When you brake the car goes into a skid as the friction between the road and tyres is very small..… ..so there is hardly any unbalanced force to slow the car – so it goes further before stopping

Why do bald tyres increase the stopping distance of a car?
When you brake the car goes into a skid as the friction between the road and tyres is very small, especially in wet conditions..… ..so there is hardly any unbalanced force to slow the car – so it goes further before stopping

Medication, drugs/alcohol, speed of car, tiredness
Question : A car is moving along an open road. Suddenly, a sheep walks into the road. What do we call the distance the car travels before the driver puts their foot on the brakes? Name one factor that could increase the distance the car travels in this time. The braking distance is 35m for the car. If the stopping distance is 50m, how far did the car travel before the driver put their foot on the brakes? Thinking distance Medication, drugs/alcohol, speed of car, tiredness Thinking distance = Stopping distance – braking distance = 50m – 35m = 15m

Do this: Find your reaction time for a dry road at 30 mph. What are the thinking and braking distances at this speed? Record your results. Without changing any other controls, turn the road conditions dial to wet. What are the thinking and braking distances for these conditions? Repeat for icy conditions. Can you explain these results? Try to use the correct science words.

You could use a table like this to record reaction (thinking) time: Record these at different speeds (thinking time won’t change – you will just adjust the speed dial each time). Stopping distance = thinking distance + braking distance You could use a table like this for the road conditions task. Graphs and bar charts are good ways of presenting information like this. Speed (mph) Thinking time (milliseconds) Thinking distance (metres) Braking distance (metres) Stopping distance 20 30 Road conditions Thinking time (milliseconds) Thinking distance (metres) Braking distance (metres) Stopping distance dry wet icy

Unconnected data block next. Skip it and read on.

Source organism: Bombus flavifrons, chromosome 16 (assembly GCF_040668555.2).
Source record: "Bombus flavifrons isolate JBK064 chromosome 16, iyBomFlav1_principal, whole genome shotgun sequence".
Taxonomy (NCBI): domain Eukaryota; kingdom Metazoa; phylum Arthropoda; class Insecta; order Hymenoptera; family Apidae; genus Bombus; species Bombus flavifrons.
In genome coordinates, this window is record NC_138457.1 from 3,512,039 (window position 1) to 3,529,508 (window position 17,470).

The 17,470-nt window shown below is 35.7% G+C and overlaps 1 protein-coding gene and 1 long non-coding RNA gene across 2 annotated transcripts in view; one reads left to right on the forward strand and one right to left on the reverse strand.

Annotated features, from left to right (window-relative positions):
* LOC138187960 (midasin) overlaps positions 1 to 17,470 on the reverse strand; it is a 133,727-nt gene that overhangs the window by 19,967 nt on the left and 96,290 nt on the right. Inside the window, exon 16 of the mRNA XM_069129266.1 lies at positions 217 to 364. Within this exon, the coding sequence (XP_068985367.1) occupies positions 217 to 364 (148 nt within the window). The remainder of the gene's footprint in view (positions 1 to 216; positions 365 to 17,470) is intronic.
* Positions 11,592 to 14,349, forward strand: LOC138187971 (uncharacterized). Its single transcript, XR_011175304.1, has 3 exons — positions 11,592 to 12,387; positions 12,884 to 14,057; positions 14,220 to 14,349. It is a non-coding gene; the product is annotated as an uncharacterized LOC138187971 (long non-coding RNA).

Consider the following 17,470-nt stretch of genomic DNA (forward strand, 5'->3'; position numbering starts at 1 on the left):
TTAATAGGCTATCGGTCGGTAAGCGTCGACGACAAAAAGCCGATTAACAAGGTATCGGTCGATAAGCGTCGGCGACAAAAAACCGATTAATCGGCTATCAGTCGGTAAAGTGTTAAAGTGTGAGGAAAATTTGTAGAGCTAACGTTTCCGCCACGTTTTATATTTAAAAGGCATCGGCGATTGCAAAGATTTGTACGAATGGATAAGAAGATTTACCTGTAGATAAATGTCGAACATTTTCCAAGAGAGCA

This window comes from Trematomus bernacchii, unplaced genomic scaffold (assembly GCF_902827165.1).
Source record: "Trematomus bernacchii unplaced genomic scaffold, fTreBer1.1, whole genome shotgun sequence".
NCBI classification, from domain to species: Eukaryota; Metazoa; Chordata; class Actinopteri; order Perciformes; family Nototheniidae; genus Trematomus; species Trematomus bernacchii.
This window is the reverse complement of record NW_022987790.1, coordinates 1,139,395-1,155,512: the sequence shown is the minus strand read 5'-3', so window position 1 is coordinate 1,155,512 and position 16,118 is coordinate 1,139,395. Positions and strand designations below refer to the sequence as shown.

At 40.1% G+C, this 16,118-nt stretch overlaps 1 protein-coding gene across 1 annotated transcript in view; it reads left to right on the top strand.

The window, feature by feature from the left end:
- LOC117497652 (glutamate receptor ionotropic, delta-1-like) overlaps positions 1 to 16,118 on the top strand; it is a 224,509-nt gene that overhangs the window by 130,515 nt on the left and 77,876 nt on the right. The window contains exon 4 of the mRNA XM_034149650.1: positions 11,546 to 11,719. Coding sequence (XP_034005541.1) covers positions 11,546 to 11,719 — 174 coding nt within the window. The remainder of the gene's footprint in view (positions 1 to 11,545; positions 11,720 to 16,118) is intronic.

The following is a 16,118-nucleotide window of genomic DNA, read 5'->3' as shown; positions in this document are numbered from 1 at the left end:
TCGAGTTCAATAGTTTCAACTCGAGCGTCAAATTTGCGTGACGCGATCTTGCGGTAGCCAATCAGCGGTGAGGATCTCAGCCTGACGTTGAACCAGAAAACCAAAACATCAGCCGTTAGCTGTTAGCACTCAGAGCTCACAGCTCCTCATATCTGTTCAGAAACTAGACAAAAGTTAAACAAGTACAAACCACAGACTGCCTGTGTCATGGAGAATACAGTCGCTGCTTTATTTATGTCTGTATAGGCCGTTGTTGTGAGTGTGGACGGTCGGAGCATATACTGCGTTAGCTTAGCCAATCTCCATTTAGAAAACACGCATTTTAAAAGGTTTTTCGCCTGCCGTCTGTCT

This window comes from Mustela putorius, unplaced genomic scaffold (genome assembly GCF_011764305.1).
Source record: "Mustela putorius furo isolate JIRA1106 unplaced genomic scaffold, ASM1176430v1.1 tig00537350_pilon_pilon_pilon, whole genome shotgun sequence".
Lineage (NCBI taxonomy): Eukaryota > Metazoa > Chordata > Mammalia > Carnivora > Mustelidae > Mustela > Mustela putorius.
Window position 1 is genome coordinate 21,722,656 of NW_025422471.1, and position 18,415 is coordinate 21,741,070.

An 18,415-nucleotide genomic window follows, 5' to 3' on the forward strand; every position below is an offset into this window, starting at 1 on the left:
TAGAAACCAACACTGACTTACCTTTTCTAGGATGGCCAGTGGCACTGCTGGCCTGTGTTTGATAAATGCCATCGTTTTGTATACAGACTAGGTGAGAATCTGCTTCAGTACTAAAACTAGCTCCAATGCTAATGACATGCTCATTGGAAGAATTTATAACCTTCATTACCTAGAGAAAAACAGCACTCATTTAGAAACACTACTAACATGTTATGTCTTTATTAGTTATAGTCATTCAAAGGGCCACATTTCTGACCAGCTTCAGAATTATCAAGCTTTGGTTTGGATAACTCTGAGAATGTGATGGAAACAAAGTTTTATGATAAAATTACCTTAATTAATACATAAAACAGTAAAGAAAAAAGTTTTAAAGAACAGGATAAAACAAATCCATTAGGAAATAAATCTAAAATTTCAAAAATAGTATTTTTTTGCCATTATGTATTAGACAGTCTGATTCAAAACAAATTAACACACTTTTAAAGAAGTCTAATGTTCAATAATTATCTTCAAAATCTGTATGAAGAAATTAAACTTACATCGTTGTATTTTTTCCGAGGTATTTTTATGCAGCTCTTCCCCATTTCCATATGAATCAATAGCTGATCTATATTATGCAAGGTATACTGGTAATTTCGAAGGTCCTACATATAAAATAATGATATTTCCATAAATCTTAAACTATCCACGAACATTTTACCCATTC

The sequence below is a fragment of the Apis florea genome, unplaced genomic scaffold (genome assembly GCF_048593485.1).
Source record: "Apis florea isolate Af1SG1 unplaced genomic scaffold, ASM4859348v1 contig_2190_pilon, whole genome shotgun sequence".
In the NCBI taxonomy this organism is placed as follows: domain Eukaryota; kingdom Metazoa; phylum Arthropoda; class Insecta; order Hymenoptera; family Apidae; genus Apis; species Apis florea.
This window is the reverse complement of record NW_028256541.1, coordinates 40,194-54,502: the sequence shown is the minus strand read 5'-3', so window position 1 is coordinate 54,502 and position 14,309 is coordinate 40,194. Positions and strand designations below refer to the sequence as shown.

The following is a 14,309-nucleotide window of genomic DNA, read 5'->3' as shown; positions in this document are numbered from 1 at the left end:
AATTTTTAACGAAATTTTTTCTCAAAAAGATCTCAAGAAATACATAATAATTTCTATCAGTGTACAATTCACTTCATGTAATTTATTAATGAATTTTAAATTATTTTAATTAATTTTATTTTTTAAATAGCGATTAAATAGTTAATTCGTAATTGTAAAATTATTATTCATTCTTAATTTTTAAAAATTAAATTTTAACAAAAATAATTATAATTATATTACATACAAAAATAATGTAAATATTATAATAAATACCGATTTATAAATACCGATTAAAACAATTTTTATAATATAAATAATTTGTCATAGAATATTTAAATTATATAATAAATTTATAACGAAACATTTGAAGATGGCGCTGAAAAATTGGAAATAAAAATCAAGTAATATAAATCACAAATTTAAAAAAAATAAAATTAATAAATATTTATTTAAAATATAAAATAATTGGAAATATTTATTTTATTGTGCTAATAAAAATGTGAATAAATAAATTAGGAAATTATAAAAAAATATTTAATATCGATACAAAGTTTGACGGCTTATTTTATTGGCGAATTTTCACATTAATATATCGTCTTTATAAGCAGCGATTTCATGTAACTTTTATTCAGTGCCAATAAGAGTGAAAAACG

Do this: Find your reaction time for a dry road at 70 mph. What are the thinking and braking distances at this speed? Record your results. There is a gap beneath the reaction timer that you can fit a CD into. Try to remove a CD from the gap and replace it with another whilst measuring your reaction time. Record your reaction time, thinking and braking distances. Think of other distractions when driving. Find their effects on your reaction time. REACTION TIME JAVA APPLET

Investigating stopping distance Cars and carpet
light gate toy car mask fitted to car The idea of this experiment is to enable you to understand the connection between speed and stopping distance of a toy car. Measure the mass of the car  Allow the car to run down the ramp and record: (a) the speed (mask length / time (b) the distance that the car travels on the carpet before stopping Repeat this twice so that you have three pairs of values of speed and distance. Record your results in a table.

Investigating stopping distance Cars and carpet RESULTS
mass of car (g) mask length (cm) time to pass light gate (s) speed = mask length /time (cm/s) stopping distance What effect did increasing the speed have on the stopping distance of the car? What does this result lead you to think about real cars and car safety? Can you think of another experiment you could do that would discover what else might affect the stopping distance of the car? If you have time try the experiment .

What can increase stopping distances?
Braking distance is affected by: The c___ ……………. .(worn brakes, extra weight, bald tyres etc) The r____ .…………… (poor surface, spilt oil etc) The w_______ ………..(wet, icy - anything that reduces friction) Thinking distance is affected by: The driver's r________time. Your reaction time can be affected by: d__________in the car, distractions outside the car (not just distractions – s_______reflected into eyes can affect the time interval between the braking occurrence happening and the driver reacting to it), a___________, m______________, a___ - your thinking processes slow as you approach old age Missing words: medication, distractions, road, age, reaction, car, sunlight weather, alcohol,

What can increase stopping distances?
Braking distance is affected by: The car ……………. .(worn brakes, extra weight, bald tyres etc) The road .…………… (poor surface, spilt oil etc) The weather ………..(wet, icy - anything that reduces friction) Thinking distance is affected by: The driver's reaction time. Your reaction time can be affected by: distractions in the car, distractions outside the car (not just distractions - sunlight reflected into eyes can affect the time interval between the braking occurrence happening and the driver reacting to it), alcohol, medication, age - your thinking processes slow as you approach old age